Caring for carers

mental healthI have written and spoken before about my partner Michael’s depression and anxiety and his death. With Mental Health Week approaching, I offer a brief reflection on some of the beliefs and attitudes I have experienced that make having a mental illness or caring for a family member with a mental illness more difficult.

People who have mental illness are often defined by their illness as if that is all you need to know about them. They are ‘depressed’ or ‘schizophrenic’ or ‘manic’. People who have other illnesses aren’t described as ‘high cholesterol’ or ‘cancer’ or ‘heart attack’. A person with a mental illness is more than their illness.

When we define people as their illness, rather than a whole person, we contribute to the stigma that still attaches to mental illness. Stigma is a contributing factor to why many people who have a mental illness don’t seek treatment –they don’t want the label. It also means that some people with a mental illness are reluctant to tell family, friends, employers, their minister or congregation, even when they are receiving treatment.

Stigma also means family members may feel unable or unwilling to disclose their loved one’s illness and so don’t receive the care and support they need and want. Stigma contributes to the loneliness many people with a mental illness and their family experience, isolated by both the symptoms of mental illness and society’s judgment.

This stigma is compounded if your loved one dies by suicide. As a society we struggle to talk about suicide, there is also much misunderstanding and judgment. The silence, misunderstanding and judgment compound the stigma and stigma compounds the complex grief that accompanies the death of a family member or friend by suicide. In the church this can be exacerbated by a belief that God doesn’t give us more than we can bear, so ‘real’ Christians don’t contemplate suicide, let alone complete it.

Stigmatising of mental illness comes in part from a belief that mental illness is not really an illness. You hear it in comments such as “Just pull yourself together” or “You’ve got a good life, why are you sad” or “What a shame you have to take medication”.

But it is an illness. Its causes are complex and no one chooses to have a mental illness. We act with compassion when we accept it is an illness and treat people as people who are more than that illness.

There is a particular form of this misunderstanding amongst some people in the church. I hear it in comments that suggest the person is suffering because they lack faith, or don’t believe “properly” or “haven’t conformed their mind to Christ”. I don’t believe anyone suffers an illness because of a lack of faith or that God causes suffering – hence I don’t believe this about mental illness. As the church we need to value every person as a child of God, including those with a mental illness. We need to convey this without judgment about their illness and its symptoms.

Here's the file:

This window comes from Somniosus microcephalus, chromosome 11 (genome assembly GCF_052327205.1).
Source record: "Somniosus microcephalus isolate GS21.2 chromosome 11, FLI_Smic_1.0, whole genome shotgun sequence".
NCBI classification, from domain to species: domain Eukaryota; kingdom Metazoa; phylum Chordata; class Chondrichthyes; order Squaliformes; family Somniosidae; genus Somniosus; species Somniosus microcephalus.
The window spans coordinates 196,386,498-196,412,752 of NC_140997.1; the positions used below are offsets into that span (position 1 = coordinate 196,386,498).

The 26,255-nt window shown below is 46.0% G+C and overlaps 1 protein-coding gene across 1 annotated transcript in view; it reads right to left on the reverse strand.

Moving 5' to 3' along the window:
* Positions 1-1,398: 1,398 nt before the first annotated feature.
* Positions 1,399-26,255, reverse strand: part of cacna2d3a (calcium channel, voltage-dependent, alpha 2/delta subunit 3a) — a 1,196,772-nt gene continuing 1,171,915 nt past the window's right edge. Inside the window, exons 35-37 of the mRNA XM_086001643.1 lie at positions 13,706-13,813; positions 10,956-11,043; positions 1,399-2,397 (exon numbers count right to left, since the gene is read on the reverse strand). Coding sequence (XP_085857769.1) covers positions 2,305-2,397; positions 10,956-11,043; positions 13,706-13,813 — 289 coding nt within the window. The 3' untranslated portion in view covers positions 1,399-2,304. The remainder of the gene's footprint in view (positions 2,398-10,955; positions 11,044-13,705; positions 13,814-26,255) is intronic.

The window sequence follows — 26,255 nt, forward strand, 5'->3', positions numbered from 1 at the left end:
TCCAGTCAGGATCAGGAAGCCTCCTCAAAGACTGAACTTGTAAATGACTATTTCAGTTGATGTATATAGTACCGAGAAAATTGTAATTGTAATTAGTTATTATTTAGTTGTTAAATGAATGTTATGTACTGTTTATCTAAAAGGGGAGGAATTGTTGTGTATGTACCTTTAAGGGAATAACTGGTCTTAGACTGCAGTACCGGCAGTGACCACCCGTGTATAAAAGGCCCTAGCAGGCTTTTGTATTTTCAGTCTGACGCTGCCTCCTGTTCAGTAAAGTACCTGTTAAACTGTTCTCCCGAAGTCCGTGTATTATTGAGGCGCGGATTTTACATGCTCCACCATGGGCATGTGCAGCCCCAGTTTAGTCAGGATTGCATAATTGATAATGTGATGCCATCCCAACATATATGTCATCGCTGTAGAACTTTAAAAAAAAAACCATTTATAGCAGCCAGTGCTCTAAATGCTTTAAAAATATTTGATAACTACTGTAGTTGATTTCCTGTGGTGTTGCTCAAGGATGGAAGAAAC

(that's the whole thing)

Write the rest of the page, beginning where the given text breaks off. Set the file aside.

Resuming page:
I have known, and know, many faithful people who have a mental illness, including my partner Michael. Their illness is not a sign of a lack of faith, or a lack of commitment to prayer.

One of the things that can be hard about a mental illness is the way it robs the sufferer of the capacity to think clearly so it can become difficult or impossible to accept that God loves you or that you are worthy of care, love and support. Mental illness can shake faith, make it hard to believe in the goodness of God and to participate fully in the life of a congregation.

As a carer I also invite communities of faith to think about how you can care for the family of people with a mental illness. It can be lonely to be carer. Carers often bear the double burden of caring for their family member while having to take over the running of a home. Navigating the mental health system alongside the stigma is mind numbing.

I encourage those around carers to be a listening presence, without judgment. Ask what would help them and respond. It might be a meal, a coffee or lending a hand at home. Don’t be afraid to talk about their loved one’s illness if they are willing. Pray for them, pray for their loved one. Appreciate the way having a mental illness often means plans change at short notice. Treat each person in the family as a loved child of God. Let them know you are thinking of them.

During mental health week this year I am attending two lunches for carers as a way to express the compassion and support of the synod. As someone whose family has lived with mental illness, I will share a little of my story and offer some words of encouragement and hope.

Rev Sharon Hollis

mental health week events

As people who follow Christ, we seek to respond to need with compassion. The first step is to learn about mental illness and ways to appropriately support people with mental illness and their family.

The following are some helpful resources:
Mental health first aid training
Beyond blue
The Black Dog Institute
The Queensland Synod website

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